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Dear friends and readers,

I suppose those who keep up with Jane Austen studies and the cult surrounding her books can name have by now  read "Jane Austen's Well Known Style Owed much to her editors, Scholars Argue" by Jennifer Howard read and the hum and buzz on the Net about it. 

I've been struck with how little frank many of the replies to this article all over the Net have been, and how much subtext is in much of it. That an editor made changes to a manuscript is not surprising at all; it was common practice then and now too.  (What author does not work with an editor. I did on my book.)  Howard overstated the editor's contribution over how Austen's work was edited -- and this has been picked up on the Net by others. 

That's the core of this thing: I've been working on an off for a while on George Anne Bellamy's autobiography, and it is commonly asserted what we have is an autobiography rewritten by a man (as it's not conceivable she could have done it), or at least edited and corrected within an inch of its life.  I also wonder how someone can figure out what a Hampshire accent was 200 years ago and if this isn't more triumph over the famous author.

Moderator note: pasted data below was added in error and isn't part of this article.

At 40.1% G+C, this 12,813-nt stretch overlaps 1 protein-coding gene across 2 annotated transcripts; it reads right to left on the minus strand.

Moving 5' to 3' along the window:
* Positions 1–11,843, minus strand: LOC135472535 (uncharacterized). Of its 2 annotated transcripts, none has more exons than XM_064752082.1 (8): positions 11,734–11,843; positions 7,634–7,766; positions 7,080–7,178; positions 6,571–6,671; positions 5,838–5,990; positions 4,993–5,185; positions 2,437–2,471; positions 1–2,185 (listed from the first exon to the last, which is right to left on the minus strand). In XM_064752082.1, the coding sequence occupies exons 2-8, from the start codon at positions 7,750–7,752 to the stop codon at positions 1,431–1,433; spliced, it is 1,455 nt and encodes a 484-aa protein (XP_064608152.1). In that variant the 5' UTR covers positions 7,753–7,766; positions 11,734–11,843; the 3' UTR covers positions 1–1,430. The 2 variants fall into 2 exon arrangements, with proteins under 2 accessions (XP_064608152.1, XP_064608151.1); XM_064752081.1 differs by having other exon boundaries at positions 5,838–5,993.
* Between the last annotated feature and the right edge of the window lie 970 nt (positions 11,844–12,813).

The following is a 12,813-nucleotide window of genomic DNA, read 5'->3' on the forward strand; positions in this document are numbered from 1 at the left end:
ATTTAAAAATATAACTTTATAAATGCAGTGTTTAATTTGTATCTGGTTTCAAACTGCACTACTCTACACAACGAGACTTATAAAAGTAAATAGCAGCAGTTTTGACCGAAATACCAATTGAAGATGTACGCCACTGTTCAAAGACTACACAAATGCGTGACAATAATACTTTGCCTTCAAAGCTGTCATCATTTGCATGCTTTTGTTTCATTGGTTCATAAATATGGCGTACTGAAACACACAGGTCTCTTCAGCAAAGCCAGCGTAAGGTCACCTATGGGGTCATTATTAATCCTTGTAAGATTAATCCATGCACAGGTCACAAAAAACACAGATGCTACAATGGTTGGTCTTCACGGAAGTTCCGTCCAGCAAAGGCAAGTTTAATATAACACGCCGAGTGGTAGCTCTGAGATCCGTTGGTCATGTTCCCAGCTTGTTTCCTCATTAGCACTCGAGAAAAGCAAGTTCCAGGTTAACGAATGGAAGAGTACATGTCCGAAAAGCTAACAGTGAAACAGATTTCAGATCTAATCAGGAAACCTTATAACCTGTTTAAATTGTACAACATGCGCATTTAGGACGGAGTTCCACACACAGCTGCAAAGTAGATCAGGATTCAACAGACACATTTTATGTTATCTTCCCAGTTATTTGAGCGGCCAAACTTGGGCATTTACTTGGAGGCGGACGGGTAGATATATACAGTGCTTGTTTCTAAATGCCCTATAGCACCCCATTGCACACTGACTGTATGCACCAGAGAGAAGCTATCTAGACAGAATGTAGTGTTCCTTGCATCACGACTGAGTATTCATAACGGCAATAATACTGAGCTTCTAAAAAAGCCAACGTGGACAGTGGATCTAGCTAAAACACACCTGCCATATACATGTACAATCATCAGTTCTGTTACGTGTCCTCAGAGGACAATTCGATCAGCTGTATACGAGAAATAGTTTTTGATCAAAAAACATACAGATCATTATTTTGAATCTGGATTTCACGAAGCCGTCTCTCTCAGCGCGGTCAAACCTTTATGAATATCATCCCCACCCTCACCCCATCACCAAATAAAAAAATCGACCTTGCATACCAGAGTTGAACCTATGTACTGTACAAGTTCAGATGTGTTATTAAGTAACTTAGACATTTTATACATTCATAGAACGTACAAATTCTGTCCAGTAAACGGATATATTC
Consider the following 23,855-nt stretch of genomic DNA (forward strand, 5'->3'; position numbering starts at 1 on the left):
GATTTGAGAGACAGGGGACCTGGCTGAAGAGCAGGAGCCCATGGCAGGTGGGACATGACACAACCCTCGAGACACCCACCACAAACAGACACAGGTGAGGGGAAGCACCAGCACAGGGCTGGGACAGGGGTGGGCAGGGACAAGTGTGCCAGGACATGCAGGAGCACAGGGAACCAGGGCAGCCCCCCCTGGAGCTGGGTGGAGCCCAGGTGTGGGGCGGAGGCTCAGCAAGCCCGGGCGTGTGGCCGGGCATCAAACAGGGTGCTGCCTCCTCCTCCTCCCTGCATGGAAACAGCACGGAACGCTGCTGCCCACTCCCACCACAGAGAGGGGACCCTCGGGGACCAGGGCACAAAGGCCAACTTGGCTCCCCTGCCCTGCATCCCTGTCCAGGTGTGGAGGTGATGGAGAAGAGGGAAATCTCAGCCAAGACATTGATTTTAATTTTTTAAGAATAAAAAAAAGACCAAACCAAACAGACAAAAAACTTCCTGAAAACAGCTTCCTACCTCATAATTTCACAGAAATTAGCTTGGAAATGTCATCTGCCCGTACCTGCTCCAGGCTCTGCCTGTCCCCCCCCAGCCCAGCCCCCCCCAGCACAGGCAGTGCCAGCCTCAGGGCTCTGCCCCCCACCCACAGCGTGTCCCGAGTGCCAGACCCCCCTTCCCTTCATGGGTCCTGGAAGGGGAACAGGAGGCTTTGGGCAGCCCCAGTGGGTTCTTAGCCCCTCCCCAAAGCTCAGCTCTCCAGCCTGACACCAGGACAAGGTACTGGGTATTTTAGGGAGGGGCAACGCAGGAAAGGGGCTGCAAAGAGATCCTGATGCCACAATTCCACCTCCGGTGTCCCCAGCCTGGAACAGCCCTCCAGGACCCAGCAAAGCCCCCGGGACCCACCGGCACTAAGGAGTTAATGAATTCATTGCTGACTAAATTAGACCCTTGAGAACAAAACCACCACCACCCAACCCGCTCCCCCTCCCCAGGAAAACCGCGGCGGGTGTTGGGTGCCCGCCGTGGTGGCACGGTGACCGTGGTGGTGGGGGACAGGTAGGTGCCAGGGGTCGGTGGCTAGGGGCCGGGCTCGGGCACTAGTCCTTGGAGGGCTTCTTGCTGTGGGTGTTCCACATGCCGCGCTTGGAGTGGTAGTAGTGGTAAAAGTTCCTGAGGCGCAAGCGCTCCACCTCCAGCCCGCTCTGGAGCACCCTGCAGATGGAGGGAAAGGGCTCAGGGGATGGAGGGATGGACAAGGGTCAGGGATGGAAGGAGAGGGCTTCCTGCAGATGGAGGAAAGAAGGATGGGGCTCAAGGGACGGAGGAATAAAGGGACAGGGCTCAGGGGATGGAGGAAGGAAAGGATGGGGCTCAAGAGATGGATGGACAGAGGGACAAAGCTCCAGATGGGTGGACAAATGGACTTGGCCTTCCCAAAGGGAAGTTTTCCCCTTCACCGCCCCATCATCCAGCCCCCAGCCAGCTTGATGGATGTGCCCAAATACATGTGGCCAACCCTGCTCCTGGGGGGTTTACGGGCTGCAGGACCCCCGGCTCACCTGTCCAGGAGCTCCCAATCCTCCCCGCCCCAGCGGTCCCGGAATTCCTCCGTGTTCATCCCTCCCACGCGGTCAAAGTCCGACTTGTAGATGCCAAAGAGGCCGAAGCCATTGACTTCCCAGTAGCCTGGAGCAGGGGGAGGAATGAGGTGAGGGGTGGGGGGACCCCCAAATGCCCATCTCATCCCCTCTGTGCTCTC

Sutherland's book had a different thrust from this article; Sutherland mean to praise Austen and say Chapman had edited out her vital self in some way.  Sutherland's perspective has been reshaped to catch sensational attention.

About a year ago I did a study of the last 25 years of editions of Austen's -- it was for a series of blogs I did which were put on a blog called AustenProse and then appeared in the Jane Austen Centre magazine as essays.  What I discovered was a struggle between different individuals and agendas over editions.  Kathryn Sutherland is central in one of these struggles.
I put my essays or blogs on my site at:

http://www.jimandellen.org/austen/misc.html

There is a general aim in Sutherland's book, the first does not appear in Howard's article.  She wanted to do editions which replaced Chapman's as newly definitive texts.  She did do these editions (of S&S and MP for Penguin) but they are not going to be definitive.   What happened was Cambridge did a series of editions where while going back to the original texts they more or less followed Chapman's procedures and their editions plus Chapman's are those Persuasions Online wants one to quote.

Sutherland's argument is not that Gifford is superior (which is the way the header or title of the article shapes its argument) but that Austen's style is filled with vivid life which has been lost because we are following Chapman's punctuation and corrections. However, if you go into this (I have, a little), you may agree with me (and others) she's exaggerating the differences.  Chapman did edit along lines of the early 20th century but he did so with intelligence, tact, self-effacement. Some of his decisions (to include a line a little risque which was pulled from the 2nd edition of S&S) seem to me the right one.